Nobody Cares How Hard You Work

Human psychology has set us up to burn out. Too often, value is placed on whether someone has worn him or herself out with work—as opposed to just valuing the end result of work. In an article for 99U, Oliver Burkeman scrutinizes the problems that this discrepancy raises.

Work Smarter, Etc.

There are many examples of how overvaluing effort spent over the work accomplished leads to dissatisfaction. For instance, there is the story of a locksmith who got more complaints about his work as he got better at his job. The reason customers were upset was because the locksmith was finishing the work so quickly—“Why am I paying so much if he did so little?” In another example, one where people were using a flight-search website, researchers found that people actually preferred to wait versus not wait for search results to load. People felt like they were getting more accurate information when they had to wait (not true, of course).

When people spend a lot of time doing something, anything, and then feel accomplished because they are tired, this is called the “Effort Trap.” It is a trap because spending a whole day rearranging old files that nobody is using anyway is not nearly as valuable as spending two hours engaged in high-level problem-solving. In fact, spending time absorbed in challenging work can sometimes even be invigorating, meaning that a feeling of tiredness is in no way necessary to accomplish valuable work.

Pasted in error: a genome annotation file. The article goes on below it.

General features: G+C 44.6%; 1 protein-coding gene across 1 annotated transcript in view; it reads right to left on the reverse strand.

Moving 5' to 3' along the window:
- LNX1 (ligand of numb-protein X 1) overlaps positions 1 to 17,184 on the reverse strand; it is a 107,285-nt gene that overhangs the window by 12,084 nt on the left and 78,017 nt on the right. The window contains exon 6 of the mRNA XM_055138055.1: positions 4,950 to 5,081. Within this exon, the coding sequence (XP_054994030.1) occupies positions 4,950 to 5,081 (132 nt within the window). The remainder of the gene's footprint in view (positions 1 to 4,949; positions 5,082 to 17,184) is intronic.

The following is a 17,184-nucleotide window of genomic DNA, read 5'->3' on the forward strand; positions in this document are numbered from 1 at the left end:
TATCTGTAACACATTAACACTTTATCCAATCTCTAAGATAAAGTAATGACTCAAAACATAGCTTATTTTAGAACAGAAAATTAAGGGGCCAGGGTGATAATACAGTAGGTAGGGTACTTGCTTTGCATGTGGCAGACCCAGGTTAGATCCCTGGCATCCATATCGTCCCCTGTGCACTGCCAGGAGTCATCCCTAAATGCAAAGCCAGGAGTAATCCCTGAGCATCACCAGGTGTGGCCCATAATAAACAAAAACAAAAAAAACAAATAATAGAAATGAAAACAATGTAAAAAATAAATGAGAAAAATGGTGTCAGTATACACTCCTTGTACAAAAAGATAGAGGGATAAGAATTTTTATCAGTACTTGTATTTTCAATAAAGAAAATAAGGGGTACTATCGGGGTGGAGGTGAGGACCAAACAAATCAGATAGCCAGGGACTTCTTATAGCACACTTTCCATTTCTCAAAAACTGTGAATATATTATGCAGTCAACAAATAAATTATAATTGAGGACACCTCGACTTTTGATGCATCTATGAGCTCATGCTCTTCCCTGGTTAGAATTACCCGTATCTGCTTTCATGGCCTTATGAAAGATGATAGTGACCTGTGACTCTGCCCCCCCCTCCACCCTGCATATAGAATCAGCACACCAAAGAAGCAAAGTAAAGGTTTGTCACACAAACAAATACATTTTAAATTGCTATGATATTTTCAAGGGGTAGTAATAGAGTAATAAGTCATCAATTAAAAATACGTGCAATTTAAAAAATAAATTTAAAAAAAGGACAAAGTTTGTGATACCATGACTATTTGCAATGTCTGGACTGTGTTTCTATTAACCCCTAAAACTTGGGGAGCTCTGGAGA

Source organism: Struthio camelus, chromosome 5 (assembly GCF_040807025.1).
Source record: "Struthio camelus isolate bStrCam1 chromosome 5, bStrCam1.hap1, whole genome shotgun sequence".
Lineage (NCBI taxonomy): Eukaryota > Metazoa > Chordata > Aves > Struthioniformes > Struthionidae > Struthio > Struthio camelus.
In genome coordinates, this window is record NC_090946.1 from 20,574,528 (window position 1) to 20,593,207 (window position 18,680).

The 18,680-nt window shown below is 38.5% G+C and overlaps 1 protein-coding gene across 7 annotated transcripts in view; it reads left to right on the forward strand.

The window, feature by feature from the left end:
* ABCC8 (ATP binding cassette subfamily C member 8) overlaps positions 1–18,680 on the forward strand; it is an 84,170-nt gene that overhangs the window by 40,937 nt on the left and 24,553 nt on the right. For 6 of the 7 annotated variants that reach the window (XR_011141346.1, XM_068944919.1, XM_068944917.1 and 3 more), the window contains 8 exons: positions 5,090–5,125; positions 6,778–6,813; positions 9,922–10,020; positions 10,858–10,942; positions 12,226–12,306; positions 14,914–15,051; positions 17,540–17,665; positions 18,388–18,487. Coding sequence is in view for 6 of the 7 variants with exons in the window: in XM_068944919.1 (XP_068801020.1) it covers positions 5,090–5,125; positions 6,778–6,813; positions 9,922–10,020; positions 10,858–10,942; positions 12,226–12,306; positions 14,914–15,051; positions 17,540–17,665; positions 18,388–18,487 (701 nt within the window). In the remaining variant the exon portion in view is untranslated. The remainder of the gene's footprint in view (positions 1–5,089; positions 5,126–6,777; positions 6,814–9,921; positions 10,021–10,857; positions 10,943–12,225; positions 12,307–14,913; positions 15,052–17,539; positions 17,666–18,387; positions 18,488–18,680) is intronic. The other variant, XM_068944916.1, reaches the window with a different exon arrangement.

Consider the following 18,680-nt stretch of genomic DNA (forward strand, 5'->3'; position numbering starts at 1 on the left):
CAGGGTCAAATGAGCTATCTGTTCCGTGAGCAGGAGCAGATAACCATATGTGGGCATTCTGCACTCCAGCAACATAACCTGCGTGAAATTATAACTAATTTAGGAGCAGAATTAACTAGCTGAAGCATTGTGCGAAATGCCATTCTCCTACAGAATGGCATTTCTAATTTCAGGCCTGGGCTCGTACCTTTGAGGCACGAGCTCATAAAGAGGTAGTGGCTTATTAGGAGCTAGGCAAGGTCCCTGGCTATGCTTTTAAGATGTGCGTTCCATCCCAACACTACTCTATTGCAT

The ramifications of such realizations run both ways:

And too many workplaces still subtly communicate to employees the idea that intense effort, usually in the form of long hours, is the best route to a promotion. In fact, though, if you can do your job brilliantly and still leave at 3 p.m. each day, a really good boss shouldn’t object. And by the same token, you shouldn’t cite all the effort you put in when making your case for a raise. Why should a results-focused boss even care?

It is time to stop fixating on effort. In its place, the simple question should be asked, “Have I produced the thing that the business needs today?” You can view the original article here:

Show More

Leave a Reply


We use cookies on our website

We use cookies to give you the best user experience. Please confirm, if you accept our tracking cookies. You can also decline the tracking, so you can continue to visit our website without any data sent to third party services.